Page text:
States. Both gentlemen are natives of Ger-
many, but were reared in York, where their
parents settled m 1867. Their father, Charles
Dempwolf, was a millwright by occupation. He
married iXiiss Wilhelmina Beaker, ot Germany,
and they came from Germany to America in
1867, settling in York, where the father died
in 1882, at the age of sixty-seven; the mother's
death occurred some time before.

Reinhardt Dempwolf was born in Germany
in 1861. His education was received in the
York County Academy and the York Colle-
giate Institute. Later he went to Philadelphia,
where he studied sculpture for three years, and
after returning to York, where he spent a year
or so, Mr. Dempwolf decided to complete his
education in Europe. So in Paris, the mecca
of American students of art, he took up the
study of architecture, remaining in that city
four years. After finishing his work there he
returned to York, where he became an assist-
ant to his brother, a well-known architect, in
whose business he is now established.

In 1896 Mr. Dempwolf was united in mar-
riage with Miss Nellie Scharzberger, the elder
daughter of a well-known retired farmer, Ed-
ward Scharzberger, of York county.

Reinhardt Dempwolf is a gentleman of
pleasant and engaging personality and is a
member of society much thought of in York.
He is very popular among the young people and
has taken a decided interest in their welfare
during the years past. In his position as vice-
president of the Y. j\I. C. A. for the last ten
years he has wielded a powerful influence for
good among the young men, and as a teacher
in the Sunday-school of Christ Lutheran
Church he has also done much to foster and
strengthen the high moral tone of the com-
munity. He takes but little interest in politics,
but supports the Democratic party with his
vote and is pleased to aid in its success.

. JONATHAN JESSOP. There are few
men in Yofk better or more favorably known
than Jonathan Jessop. A descendant of one of



her uldest and most honorable families, a vet-
eran of the Civil war, postmaster of the city for
eighteen years immediately following that
great event, and for the past twenty years one
of the leadmg insurance men of the city, he
combines pomts which make him a character
almost inseparable from the city itself.

Mr. Jessop is not able to give names when
speaking of the earlier members of the family,
but he has knowledge of their having been in
America from the earliest Colonial times, and
having resided just prior to the Revolutionary
war in the vicinity of Guilford Court House,
N. C. Here his great-grandfather owned a
farm, on which was fought the battle known in
history as the battle of Guilford Court House,
which event was witnessed by his grandfather,
Jonathan, then a lad in his teens. Soon after
this battle it appears that Jonathan left home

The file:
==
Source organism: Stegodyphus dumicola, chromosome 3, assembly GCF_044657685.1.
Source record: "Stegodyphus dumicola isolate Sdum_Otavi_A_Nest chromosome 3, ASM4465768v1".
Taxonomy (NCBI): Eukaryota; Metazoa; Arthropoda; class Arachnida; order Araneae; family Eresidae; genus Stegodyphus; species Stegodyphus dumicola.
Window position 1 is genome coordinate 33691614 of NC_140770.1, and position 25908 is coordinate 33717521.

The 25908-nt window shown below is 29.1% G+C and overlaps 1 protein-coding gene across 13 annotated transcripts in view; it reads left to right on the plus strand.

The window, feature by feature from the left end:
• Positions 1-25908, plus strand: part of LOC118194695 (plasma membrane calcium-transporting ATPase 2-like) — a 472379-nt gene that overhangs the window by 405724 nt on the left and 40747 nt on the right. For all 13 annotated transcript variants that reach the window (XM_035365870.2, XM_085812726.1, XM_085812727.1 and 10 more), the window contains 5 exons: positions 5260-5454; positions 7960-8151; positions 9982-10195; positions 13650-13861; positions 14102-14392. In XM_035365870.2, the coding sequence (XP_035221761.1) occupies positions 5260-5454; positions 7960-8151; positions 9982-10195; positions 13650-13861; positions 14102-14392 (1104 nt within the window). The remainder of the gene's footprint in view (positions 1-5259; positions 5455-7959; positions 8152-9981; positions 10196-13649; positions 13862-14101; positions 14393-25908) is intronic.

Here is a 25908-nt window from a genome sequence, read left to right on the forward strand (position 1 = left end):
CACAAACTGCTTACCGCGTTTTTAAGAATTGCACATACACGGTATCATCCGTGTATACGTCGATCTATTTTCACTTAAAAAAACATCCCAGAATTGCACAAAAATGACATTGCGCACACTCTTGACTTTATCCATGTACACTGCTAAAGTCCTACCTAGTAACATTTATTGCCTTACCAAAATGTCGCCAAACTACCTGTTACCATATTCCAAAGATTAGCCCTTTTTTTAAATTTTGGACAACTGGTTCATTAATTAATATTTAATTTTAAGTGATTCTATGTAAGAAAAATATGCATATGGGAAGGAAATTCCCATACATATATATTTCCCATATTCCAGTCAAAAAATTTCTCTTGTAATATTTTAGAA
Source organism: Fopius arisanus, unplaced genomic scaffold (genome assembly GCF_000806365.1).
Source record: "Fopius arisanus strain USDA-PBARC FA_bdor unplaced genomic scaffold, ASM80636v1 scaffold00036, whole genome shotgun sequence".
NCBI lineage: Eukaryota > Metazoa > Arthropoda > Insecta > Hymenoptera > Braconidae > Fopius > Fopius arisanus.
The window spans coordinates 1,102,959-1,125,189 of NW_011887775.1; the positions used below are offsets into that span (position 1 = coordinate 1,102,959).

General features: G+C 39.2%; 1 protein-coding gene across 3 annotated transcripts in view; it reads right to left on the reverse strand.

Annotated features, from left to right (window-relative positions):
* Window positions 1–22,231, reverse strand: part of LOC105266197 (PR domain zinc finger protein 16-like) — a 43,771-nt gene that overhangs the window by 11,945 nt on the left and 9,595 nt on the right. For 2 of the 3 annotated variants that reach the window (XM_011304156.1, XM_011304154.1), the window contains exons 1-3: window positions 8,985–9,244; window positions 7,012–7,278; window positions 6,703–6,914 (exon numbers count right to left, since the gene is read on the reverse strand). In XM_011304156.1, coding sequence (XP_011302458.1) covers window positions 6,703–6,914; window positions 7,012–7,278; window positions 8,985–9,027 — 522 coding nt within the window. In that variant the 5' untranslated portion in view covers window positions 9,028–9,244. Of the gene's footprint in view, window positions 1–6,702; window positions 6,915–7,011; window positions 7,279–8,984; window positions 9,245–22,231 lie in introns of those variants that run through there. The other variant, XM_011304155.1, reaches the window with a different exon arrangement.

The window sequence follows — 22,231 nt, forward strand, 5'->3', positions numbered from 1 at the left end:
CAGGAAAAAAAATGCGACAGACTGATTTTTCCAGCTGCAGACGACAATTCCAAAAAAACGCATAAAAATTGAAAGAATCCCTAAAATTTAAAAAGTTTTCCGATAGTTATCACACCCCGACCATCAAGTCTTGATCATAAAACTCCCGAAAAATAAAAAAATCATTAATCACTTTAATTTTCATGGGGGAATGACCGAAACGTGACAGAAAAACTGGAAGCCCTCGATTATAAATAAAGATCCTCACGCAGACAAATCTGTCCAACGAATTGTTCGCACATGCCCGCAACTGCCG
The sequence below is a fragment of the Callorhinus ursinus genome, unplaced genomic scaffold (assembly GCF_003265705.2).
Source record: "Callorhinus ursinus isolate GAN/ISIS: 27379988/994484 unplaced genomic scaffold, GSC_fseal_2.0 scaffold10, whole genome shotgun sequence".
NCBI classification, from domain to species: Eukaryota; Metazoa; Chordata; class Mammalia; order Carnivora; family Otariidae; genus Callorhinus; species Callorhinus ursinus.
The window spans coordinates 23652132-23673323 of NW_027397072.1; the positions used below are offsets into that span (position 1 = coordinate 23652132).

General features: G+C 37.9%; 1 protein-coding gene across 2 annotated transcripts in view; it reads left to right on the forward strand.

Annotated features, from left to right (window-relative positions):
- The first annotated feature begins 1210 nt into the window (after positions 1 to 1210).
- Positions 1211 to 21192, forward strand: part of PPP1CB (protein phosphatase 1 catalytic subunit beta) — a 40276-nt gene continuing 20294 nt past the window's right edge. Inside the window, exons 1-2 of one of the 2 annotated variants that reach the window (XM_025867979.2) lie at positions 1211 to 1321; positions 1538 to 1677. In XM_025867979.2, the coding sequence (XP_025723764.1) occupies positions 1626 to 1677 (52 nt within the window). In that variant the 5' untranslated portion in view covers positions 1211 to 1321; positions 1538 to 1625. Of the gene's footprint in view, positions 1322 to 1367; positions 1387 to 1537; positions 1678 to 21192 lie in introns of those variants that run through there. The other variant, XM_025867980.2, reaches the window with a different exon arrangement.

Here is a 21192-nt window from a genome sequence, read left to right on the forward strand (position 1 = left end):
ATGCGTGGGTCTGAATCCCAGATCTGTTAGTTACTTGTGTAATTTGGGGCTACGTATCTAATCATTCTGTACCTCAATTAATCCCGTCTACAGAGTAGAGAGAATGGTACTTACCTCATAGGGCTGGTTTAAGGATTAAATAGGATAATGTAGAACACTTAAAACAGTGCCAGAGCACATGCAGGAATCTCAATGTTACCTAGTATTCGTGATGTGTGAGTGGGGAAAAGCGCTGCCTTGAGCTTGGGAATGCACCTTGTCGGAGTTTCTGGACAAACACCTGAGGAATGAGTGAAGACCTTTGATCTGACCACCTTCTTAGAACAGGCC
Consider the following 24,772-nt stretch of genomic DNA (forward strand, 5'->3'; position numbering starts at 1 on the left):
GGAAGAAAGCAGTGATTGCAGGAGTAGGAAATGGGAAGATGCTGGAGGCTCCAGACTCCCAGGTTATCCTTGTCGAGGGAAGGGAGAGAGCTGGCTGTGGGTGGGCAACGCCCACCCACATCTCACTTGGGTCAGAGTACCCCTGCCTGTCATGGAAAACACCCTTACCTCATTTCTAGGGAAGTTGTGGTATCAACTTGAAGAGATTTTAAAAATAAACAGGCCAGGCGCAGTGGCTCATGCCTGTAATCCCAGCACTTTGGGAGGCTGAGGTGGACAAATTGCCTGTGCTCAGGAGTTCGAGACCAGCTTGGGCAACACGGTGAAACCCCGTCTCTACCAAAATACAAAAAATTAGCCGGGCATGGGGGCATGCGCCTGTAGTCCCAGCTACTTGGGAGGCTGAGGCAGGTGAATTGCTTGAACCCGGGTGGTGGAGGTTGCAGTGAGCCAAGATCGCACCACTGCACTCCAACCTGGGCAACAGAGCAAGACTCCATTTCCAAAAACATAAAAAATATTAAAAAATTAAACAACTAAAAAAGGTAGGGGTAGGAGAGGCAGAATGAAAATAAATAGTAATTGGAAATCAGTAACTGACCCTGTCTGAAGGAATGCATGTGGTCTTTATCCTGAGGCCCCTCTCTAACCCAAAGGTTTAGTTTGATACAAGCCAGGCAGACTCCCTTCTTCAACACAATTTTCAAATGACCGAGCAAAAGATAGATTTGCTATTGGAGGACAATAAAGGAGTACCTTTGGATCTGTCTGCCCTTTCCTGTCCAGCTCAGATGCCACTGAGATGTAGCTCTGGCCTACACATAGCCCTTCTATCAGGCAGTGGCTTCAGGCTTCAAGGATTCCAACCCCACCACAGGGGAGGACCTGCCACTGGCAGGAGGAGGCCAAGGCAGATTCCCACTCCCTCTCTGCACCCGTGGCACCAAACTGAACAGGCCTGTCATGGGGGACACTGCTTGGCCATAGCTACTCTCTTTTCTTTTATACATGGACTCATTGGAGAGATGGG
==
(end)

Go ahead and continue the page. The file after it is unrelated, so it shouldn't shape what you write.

and came to York county, Pa., where he was
apprenticed to a famous clockmaker by the
name of Samuel Kirk, some of whose "grand-
father's clocks" are yet to be found in the coun-
try. Jonathan Jessop became famous as a
clockmaker, also, and passed the remainder of
his days in the county engaged in that occupa-
tion. He lived to the extreme old age of ninety
years, dying in 1856.

Edward Jessop, son of Jonathan, was a
prosperous farmer of the county, and also had
extensive business interests in Baltimore, Md.,
being interested in a hardware store there, and
making weekly visits to that point. He mar-
ried Mary H. Newbold, daughter of Samuel
Newbold, a farmer of Philadelphia county. To
this marriage ten children were born, one of
whom, William, died at the age of t\venty-one
vears, and Frank (married), died in 1878.
Those living are as follows: Elizabeth, wife
of A. B. Farquhar, the widely known manu-
facturer of York; Charles, who has charge of
an ice plant at Birmingham, Ala.; Jonathan,
subject of this sketch; Samuel, retired; Han-
nah, wife of Isaac Cover, of Boston, Mass.;
Caroline, widow of Samuel I. Adams, formerly
of the firm of Myers, Adams & Co. of York;
Alfred, superintendent of the plow department
of the' Columbus (Ga.) Iron Company; and
Jeanette, wife of Judson Kuney, of Hornbrook,
Cal., division superintendent of the railroad
running from San Francisco to Portland, Ore-

Jonathan Jessop was born in Baltimore,

May 12, 1842, but was reared in York county.
He was given a good education, completing
courses at the York Academy, after which he
went to Baltimore and for a time was em-
ployed in his father's store. Returning to
iork county he worked on the home farm until
he entered the army. This was in 1863, just
as he had reached his majority. He joined the
187th P. V. 1., as second Lieutenant of Com-
pany B., and was serving in this position be-
lore Petersburg when the loss of a leg, on June
18, 1864, necessitated his discharge from the
army. Having thus sealed his loyalty to the